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nearest relatives by so natural and obvious an arrangement, that no other was likely to be even thought of in competition with it. In the first place, they were usually present on the spot: they were in possession, and if they had no other title, had that, so important in an early state of society, of first occupancy. Secondly, they were already, in a manner, joint owners of his property during his life. If the property was in land, it had generally been conferred by the State on a family rather than on an individual: if it consisted of cattle or moveable goods, it had probably been acquired, and was certainly protected and defended, by the united efforts of all members of the family who were of an age to work or fight. Exclusive individual property, in the modern sense, scarcely entered into the ideas of the time; and when the first magistrate of the association died, he really left nothing vacant but his own share in the division, which devolved on the member of the family who succeeded to his authority. To have disposed of the property otherwise, would have been to break up a little commonwealth, united by ideas, interest, and habits, and to cast them adrift on the world. These considerations, though rather felt than reasoned about, had so great an influence on the minds of mankind, as to create the idea of an inherent right in the children to the possessions of their ancestor; a right which it was not competent to himself to defeat. Bequest, in a primitive state of society, was seldom recognised; a clear proof, were there no other, that property was conceived in a manner totally different from the conception of it in the present time.* But the feudal family, the last historical form of patriarchal life, has long perished, and the unit of society is not now the family or clan, composed of all the reputed descendants of a common ancestor, but the individual; or at most a pair of individuals, with their unemancipated children. Property is now inherent in individuals, not in families: the children when grown up do not follow the occupations or fortunes of the parent: if they participate in the parent's pecuniary means it is at his or her pleasure, and not by a voice in the ownership and government of the whole, but generally by the exclusive enjoyment of a part; and in this country at least (except as far as entails or settlements are an obstacle) it is in the power of parents to disinherit even their children, and leave their fortune to strangers. More distant relatives are in general almost as completely detached from the family and its interests as if they were in no way connected with it. The only claim they are supposed to have on their richer relations, is to a preference, catteris paribus, in good offices, and some aid in case of actual necessity. So great a change in the constitution of society must make a considerable difference in the grounds on which the disposal of property by inheritance should rest. The reasons usually assigned by modern writers for giving the property of a person who dies intestate, to the children, or nearest relatives, are first, the supposition that in so disposing of it, the law is more likely than in any other mode to do what the proprietor would have done, if he had done anything; and secondly, the hardship, to those who lived with their parents and partook in their opulence, of being cast down from the enjoyments of wealth into poverty and privation. There is some force in both these arguments. The law ought, no doubt, to do for the children or dependents of an intestate, whatever it was the duty of the parent or protector to have done, so far as this can be known by any one besides himself. Since, however, the law cannot decide on individual claims, but must proceed by general rules, it is next to be considered what these rules should be. We may first remark, that in regard to collateral relatives, it is not, unless on grounds personal to the particular individual, the duty of any one to make a pecuniary provision for them. No one now expects it, unless there happen to be no direct heirs; nor would it be expected even then, if the expectation were not created by the provisions of the law in case of intestacy. I see, therefore, no reason why collateral inheritance should exist at all. Mr. Bentham long ago proposed, and other high authorities have agreed in the opinion, that if there are no heirs either in the descending or in the ascending line, the property, in case of intestacy, should escheat to the State. With respect to the more remote degrees of collateral relationship, the point is not very likely to be disputed. Few will maintain that there is any good reason why the accumulations of some childless miser should on his death (as every now and then happens) go to enrich a distant relative who never saw him, who perhaps never knew himself to be related to him until there was something to be gained by it, and who had no moral claim upon him of any kind, more than the most entire stranger. But the reason of the case applies alike to all collaterals, even in the nearest degree. Collaterals have no real claims, but such as may be equally strong in the case of non-relatives; and in the one case as in the other, where valid claims exist, the proper mode of paying regard to them is by bequest. The claims of children are of a different nature: they are real, and indefeasible. But even of these, I venture to think that the measure usually taken is an erroneous one : what is due to children is in some respects underrated, in others, as it appears to me, exaggerated. One of the most binding of all obligations, that of not bringing children into the world unless they can be maintained in comfort during childhood, and brought up with a likelihood of supporting themselves when of full age, is both disregarded in practice and made light of in theory in a manner disgraceful to human intelligence. On the other hand, when the parent possesses property, the claims of the children upon it seem to me to be the subject of an opposite error. Whatever fortune a parent may have inherited, or still more, may have acquired, I cannot admit that he owes to his children, merely because they are his children, to leave them rich, without the necessity of any exertion. I could not admit it, even if to be so left were always, and certainly, for the good of the children themselves. But this is in the highest degree uncertain. It depends on individual character. Without supposing extreme cases, it may be affirmed that in a majority of instances the good not only of society but of the individuals would be better consulted by bequeathing to them a moderate, than a large provision. This, which is a commonplace of moralists ancient and modern, is felt to be true by many intelligent parents, and would be acted upon much more frequently, if they did not allow themselves to consider less what really is, than what will be thought by others to be, advantageous to the children. The duties of parents to their children are those which are indissolubly attached to the fact of causing the existence of a human being. The parent owes to society to endeavour to make the child a good and valuable member of it, and owes to the children to provide, so far as depends on him, such education, and such appliances and means, as will enable them to start with a fair chance of achieving by their own exertions a successful life. To this every child has a claim ; and I cannot admit, that as a child he has a claim to more. There is a case in which these obligations present themselves in their true light, without any extrinsic circumstances to disguise or confuse them : it is that of an illegitimate child. To such a child it is generally felt that there is due from the parent, the amount of provision for his welfare which will enable him to make his life on the whole a desirable one. I hold that to no child, merely as such, anything more is due, than what is admitted to be due to an illegitimate child : and that no child for whom thus much has been done, has, unless on the score of previously raised expectations, any grievance, if the remainder of the parent's fortune is devoted to public uses, or to the benefit of individuals on whom in the parent's opinion it is better bestowed. In order to give the children that fair chance of a desirable existence, to which they are entitled, it is generally necessary that they should not be brought up from childhood in habits of luxury which they will not have the means of indulging in after-life. This, again, is a duty often flagrantly violated by possessors of terminable incomes, who have little property to leave. When the children of rich parents have lived, as it is natural they should do, in habits corresponding to the scale of expenditure in which the parents indulge, it is generally the duty of the parents to make a greater provision for them, than would suffice for children otherwise brought up. I say generally, because even here there is another side to the question. It is a proposition quite capable of being maintained, that to a strong nature which has to make its way against narrow circumstances, to have known early some of the feelings and experiences of wealth, is an advantage both in the formation of character and in the happiness of life. But allowing that children have a just ground of complaint, who have been brought up to require luxuries which they are not afterwards likely to obtain, and that their claim, therefore, is good to a provision bearing some relation to the mode of their bringing up; this, too, is a claim which is particularly liable to be stretched further than its reasons warrant. The case is exactly that of the younger children of the nobility and landed gentry, the bulk of whose fortune passes to the eldest son. The other sons, who are usually numerous, are brought up in the same habits of luxury as the future heir, and they receive, as a younger brother's portion, generally what the reason of the case dictates, namely, enough to support, in the habits of life to which they are accustomed, themselves, but not a wife or children. It really is no grievance to any man, that for the means of marrying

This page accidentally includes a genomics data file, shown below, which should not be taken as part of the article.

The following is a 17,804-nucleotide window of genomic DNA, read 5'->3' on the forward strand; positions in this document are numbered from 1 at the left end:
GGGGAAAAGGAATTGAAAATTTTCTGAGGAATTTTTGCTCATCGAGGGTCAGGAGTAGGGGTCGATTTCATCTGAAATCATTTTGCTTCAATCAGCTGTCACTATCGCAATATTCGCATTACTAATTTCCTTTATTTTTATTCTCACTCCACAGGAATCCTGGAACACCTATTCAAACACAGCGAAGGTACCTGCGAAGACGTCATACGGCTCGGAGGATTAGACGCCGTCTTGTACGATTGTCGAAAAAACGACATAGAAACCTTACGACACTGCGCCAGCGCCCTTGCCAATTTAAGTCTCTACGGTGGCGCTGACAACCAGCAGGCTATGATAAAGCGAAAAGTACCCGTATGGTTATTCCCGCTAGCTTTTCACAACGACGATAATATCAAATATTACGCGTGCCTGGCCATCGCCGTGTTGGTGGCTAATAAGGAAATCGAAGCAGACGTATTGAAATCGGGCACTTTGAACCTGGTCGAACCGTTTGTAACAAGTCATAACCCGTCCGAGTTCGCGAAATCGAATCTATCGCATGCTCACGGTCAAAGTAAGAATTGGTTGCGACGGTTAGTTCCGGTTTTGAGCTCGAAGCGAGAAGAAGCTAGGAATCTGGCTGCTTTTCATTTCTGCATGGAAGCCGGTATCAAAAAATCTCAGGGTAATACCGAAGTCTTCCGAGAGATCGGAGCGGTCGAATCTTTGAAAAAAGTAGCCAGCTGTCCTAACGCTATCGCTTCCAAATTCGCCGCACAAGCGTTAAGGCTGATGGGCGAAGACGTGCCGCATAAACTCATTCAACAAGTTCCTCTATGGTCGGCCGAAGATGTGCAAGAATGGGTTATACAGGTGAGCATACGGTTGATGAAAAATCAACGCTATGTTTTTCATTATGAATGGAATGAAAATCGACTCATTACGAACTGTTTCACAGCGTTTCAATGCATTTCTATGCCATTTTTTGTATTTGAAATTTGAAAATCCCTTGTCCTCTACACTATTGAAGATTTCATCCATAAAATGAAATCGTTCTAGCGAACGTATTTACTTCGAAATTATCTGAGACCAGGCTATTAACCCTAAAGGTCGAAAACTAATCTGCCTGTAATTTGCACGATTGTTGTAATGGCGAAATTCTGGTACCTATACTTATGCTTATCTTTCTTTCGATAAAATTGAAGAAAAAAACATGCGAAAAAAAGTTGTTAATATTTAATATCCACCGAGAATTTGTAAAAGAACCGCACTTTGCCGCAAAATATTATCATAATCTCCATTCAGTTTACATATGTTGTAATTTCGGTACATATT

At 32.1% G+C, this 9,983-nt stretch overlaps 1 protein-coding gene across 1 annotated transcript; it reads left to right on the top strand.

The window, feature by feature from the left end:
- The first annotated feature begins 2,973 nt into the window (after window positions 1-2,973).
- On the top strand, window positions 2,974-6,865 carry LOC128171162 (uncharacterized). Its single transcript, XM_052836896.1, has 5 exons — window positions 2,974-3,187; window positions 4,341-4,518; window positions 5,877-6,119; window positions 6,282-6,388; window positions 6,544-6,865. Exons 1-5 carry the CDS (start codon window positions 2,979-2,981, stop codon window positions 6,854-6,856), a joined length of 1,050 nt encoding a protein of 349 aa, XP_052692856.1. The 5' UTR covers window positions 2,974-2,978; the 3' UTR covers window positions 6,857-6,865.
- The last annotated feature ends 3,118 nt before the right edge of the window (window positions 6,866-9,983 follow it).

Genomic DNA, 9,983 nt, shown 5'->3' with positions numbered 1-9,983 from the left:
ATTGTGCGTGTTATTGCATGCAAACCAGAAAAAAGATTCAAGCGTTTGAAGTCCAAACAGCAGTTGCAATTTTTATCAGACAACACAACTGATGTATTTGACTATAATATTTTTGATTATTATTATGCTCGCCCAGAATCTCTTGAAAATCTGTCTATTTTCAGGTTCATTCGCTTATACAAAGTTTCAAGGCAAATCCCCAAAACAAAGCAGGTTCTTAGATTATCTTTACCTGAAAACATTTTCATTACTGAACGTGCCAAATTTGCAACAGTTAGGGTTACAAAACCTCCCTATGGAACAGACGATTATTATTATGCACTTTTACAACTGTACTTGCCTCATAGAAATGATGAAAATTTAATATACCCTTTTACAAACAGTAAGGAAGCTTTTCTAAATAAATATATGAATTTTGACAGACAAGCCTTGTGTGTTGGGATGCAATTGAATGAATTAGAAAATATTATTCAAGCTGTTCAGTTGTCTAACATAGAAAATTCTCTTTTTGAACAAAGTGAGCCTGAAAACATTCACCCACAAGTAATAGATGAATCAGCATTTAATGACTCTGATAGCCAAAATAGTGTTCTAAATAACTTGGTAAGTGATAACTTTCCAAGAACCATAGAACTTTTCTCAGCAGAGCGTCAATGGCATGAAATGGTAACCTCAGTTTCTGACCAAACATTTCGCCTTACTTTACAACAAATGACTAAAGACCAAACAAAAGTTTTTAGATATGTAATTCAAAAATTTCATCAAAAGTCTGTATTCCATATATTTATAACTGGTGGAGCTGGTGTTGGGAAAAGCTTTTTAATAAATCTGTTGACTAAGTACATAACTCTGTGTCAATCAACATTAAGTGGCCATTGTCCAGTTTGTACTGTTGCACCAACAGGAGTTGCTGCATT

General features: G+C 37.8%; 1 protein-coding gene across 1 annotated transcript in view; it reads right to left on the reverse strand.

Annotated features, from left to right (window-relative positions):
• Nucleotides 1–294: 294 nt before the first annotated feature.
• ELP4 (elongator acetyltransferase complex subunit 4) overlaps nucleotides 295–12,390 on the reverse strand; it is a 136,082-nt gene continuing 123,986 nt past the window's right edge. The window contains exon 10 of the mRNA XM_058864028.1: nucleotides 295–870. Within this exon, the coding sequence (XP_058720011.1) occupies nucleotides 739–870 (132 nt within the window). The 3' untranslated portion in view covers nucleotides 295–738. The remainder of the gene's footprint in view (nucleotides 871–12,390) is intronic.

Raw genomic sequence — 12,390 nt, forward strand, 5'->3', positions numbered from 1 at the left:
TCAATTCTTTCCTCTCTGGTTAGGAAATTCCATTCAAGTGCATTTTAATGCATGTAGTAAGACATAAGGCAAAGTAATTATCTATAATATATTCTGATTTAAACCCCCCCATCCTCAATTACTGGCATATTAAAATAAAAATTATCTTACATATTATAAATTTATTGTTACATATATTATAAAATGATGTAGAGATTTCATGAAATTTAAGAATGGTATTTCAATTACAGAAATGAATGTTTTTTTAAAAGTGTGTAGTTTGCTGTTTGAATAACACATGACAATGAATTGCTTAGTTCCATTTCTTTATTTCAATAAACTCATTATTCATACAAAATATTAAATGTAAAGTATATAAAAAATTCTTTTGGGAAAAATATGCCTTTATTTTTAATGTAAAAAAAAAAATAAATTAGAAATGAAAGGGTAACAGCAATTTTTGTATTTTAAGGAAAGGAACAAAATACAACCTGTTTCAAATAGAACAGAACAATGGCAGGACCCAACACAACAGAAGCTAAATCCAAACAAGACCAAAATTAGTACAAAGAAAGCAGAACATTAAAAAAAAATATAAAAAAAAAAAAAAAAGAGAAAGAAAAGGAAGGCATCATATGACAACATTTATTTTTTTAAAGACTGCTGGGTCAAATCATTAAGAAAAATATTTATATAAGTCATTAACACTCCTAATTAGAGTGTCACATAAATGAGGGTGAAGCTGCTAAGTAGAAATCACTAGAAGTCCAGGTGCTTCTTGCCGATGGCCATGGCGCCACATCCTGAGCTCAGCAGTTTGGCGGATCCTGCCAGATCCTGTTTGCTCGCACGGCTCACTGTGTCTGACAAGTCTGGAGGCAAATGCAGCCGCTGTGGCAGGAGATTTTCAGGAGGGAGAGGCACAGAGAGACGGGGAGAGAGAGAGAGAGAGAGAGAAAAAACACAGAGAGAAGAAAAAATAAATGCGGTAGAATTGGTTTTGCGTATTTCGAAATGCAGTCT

* See, for admirable illustrations of this and many kindred points, Mr. Maine's profound work on Ancient Law in its relation to modern ideas.